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How Effective is Prime Minister’s Question Time?

The Houses of Parliament at night
The Houses of Parliament at night • Photograph: Victoria Kettlewell

It is a way of ascertaining the direction of the Government and the performance of the MPs we elect, but Prime Minister’s Question Time is beginning to appear more and more like a Punch and Judy show, with more drama yet less variation within it than Eastenders.

The weekly half-hour session is repetitive and nothing more than a trashing session. However, week after week, we continue to rely on it as a tool for scrutinising our representatives.

It is all too common that we see Miliband and Cameron calling each other less than imaginative names across the House of Commons – we probably mutter something more imaginative under our breaths at the mere mention of their names – whilst attacking each other’s policies. I’ve seen some supposed behavioural problems in classrooms before and nothing compares to the continual rowdy nature of the House. It’s too regular an occurrence that the Speaker has to step in and embarrass a member and quieten the House down before they are kept behind the bell.

However, aside from the poor use of nicknaming and insults, the House is beginning to get a bit repetitive. Labour attack the Tories for being “out of touch”, “on the side of the rich” and having terrible economic policies, whilst the Tories attack Labour for being “out of touch”, “on the side of the lazy” and wanting to increase the deficit, and this happens time and time again. The same phrases get churned out, the same business gets discussed – it’s no Royal Variety Show in there. Somehow, however, they manage to suppose a different slant on the discussion; Labour begin their questions about the NHS, the Leveson Inquiry or welfare reforms, but it always returns to an angry offensive against the economic policies of the Tory party; that’s Capitalism for you.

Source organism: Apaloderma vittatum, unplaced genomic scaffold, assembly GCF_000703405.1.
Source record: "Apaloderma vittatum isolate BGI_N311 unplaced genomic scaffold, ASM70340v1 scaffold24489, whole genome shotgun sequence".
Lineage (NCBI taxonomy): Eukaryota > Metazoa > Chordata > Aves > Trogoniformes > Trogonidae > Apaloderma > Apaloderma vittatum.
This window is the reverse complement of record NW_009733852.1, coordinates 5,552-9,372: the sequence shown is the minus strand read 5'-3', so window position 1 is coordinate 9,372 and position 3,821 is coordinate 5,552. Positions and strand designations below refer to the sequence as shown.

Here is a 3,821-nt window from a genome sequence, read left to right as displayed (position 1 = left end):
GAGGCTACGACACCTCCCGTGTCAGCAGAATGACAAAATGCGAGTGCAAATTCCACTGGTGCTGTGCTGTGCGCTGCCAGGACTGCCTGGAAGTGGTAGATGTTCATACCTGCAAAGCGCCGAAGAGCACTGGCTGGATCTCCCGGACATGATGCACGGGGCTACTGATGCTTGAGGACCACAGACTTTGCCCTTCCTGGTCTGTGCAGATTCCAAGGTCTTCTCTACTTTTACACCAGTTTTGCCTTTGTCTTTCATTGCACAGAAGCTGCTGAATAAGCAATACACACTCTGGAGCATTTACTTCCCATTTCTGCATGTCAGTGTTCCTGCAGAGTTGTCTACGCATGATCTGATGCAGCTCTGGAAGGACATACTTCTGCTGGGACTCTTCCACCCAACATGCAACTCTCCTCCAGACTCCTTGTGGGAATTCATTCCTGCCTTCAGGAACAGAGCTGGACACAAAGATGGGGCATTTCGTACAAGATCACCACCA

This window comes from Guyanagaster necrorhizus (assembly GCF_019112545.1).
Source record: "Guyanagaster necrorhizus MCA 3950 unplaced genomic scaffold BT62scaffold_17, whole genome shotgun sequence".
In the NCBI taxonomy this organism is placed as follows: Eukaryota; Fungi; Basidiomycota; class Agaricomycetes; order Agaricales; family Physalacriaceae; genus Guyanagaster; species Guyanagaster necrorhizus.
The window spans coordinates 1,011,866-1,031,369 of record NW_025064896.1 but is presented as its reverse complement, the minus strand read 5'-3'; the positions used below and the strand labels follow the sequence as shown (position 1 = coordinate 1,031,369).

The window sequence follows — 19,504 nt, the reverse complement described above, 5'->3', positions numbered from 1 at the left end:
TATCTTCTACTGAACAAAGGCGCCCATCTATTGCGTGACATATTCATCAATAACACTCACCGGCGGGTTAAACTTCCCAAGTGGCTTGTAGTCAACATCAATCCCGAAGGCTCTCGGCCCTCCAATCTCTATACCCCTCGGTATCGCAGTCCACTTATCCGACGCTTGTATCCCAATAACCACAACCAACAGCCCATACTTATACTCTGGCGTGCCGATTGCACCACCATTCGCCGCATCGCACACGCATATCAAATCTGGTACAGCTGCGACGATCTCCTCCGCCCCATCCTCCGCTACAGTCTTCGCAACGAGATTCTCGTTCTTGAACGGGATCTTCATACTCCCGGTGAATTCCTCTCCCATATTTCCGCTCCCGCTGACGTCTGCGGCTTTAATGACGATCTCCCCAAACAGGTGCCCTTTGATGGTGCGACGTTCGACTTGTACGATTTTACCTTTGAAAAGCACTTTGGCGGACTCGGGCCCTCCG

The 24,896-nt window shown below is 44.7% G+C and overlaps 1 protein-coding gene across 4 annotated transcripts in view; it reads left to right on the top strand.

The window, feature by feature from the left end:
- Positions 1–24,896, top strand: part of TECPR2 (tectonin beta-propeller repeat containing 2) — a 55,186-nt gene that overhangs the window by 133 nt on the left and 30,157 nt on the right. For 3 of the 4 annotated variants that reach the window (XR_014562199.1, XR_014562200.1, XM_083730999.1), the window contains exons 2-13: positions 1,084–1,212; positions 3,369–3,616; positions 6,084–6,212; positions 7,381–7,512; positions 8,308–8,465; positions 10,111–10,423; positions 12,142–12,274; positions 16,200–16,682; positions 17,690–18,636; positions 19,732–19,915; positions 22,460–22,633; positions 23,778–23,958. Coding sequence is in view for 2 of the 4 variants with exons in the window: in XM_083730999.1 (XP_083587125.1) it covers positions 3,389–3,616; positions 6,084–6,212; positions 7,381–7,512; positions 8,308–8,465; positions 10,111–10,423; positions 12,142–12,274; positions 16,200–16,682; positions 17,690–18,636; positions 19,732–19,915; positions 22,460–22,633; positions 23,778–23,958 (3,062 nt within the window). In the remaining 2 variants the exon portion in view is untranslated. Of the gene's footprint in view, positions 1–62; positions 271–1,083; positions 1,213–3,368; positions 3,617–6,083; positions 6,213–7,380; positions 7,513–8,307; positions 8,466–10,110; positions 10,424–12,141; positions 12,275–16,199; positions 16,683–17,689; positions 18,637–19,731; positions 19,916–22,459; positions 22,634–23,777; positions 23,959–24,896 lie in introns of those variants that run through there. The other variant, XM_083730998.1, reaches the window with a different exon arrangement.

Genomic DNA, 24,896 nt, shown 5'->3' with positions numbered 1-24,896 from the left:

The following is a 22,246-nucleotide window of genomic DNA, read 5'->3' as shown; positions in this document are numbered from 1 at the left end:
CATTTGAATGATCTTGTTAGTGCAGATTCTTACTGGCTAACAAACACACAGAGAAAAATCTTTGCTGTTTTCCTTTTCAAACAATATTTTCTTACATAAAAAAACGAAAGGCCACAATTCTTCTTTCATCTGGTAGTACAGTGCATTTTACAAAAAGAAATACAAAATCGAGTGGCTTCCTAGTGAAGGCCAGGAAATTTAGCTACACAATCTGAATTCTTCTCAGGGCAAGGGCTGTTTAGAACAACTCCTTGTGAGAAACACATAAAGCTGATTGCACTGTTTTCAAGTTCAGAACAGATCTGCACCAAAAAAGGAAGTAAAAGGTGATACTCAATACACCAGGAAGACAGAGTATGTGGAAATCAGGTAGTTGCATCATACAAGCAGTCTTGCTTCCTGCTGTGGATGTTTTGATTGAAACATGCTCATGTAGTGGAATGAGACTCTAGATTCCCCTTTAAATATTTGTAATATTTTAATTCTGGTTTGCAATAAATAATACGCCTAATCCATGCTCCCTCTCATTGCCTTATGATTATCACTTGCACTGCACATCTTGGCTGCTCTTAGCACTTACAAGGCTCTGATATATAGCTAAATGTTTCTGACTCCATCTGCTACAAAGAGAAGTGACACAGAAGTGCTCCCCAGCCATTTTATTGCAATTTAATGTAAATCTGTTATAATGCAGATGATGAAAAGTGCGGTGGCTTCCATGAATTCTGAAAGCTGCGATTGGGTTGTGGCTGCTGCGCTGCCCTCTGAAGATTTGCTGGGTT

Continually slating each other’s policies only amounts to engineered campaigning for the next General Election; is it a debate on an issue that effects the population, or on which party has the better policy? The latter seems a bit more believable.

Furthermore, it’s a rare occurrence that you see somebody stand up and honestly say “my constituents” when referring to a particular opinion they are presenting to the house. Despite being elected representatives of sixty million people, Prime Minister’s Question Time only serves to demonstrate how little they represent their people. Occasionally, you do see the odd MP stand up against their party-line, but even within the coalition (with their opposing ideological perspectives), it is too risky a move to make if they are scared of losing their party membership. Yet, according to Total Politics, of sixty million people, only around three-hundred and fifty thousand members of the public actually tune into the show. With the exception of those who catch the show on catch-up or via snippets on the news, less than five percent of the population choose the question time as a source of keeping account of their representatives. As an indication, we can only assume that less know of the ability to watch other debates live on BBC Parliament, or even visit Parliament and watch the debates in the houses themselves.

Prime Minister’s Question Time serves only as a new source of humour, an indication of the worthlessness of our representatives in a representative democracy and a sense of the democratic deficit that the UK population has. Perhaps in the future, the show will become more worthwhile but, in its current set-up, it is merely a tool of amusement, pretend accountability and continuous party-campaigning.

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